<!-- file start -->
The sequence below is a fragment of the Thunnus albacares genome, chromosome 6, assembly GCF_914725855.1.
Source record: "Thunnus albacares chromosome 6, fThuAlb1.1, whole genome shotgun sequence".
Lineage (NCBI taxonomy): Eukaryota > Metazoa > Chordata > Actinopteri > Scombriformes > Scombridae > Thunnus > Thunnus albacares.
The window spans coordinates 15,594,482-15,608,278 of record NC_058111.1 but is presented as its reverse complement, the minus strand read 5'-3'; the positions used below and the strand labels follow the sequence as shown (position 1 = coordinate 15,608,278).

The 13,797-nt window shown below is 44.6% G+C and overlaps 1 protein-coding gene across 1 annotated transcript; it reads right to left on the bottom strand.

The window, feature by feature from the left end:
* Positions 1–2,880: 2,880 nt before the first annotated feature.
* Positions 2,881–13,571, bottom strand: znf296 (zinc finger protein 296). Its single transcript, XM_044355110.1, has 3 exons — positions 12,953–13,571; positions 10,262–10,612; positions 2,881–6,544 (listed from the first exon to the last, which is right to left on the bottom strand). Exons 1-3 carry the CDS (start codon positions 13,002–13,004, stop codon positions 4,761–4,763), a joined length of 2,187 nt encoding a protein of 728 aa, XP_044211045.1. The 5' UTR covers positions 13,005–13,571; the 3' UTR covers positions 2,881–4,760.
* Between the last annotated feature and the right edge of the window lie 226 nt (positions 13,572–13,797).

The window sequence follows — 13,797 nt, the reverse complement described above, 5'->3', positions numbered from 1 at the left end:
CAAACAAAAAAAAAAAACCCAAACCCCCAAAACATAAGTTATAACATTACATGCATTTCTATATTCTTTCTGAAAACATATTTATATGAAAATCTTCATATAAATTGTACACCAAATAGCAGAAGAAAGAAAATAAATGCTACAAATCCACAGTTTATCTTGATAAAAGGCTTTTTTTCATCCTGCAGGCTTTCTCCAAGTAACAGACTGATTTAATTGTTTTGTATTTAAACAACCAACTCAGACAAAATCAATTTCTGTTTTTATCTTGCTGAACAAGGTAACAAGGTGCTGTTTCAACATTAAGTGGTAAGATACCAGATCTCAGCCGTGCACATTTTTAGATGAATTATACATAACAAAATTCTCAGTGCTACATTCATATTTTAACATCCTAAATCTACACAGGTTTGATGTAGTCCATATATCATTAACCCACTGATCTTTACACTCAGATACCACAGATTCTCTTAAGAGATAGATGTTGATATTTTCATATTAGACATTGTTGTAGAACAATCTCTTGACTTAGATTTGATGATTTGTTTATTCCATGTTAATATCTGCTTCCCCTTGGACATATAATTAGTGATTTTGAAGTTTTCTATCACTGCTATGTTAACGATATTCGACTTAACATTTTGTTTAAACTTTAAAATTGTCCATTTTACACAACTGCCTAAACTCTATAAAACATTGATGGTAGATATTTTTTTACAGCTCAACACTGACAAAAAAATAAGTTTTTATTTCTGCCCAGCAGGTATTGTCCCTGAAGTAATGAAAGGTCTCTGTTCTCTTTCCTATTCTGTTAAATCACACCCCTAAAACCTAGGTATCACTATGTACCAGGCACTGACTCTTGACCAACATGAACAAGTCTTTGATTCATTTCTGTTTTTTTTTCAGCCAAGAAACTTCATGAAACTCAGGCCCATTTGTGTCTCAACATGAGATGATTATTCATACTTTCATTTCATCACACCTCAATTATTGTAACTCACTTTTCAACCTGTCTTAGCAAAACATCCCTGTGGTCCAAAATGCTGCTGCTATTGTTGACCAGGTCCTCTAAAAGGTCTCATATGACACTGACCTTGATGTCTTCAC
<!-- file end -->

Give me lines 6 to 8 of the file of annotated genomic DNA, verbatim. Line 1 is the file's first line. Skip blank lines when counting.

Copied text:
The window, feature by feature from the left end:
* Positions 1–2,880: 2,880 nt before the first annotated feature.
* Positions 2,881–13,571, bottom strand: znf296 (zinc finger protein 296). Its single transcript, XM_044355110.1, has 3 exons — positions 12,953–13,571; positions 10,262–10,612; positions 2,881–6,544 (listed from the first exon to the last, which is right to left on the bottom strand). Exons 1-3 carry the CDS (start codon positions 13,002–13,004, stop codon positions 4,761–4,763), a joined length of 2,187 nt encoding a protein of 728 aa, XP_044211045.1. The 5' UTR covers positions 13,005–13,571; the 3' UTR covers positions 2,881–4,760.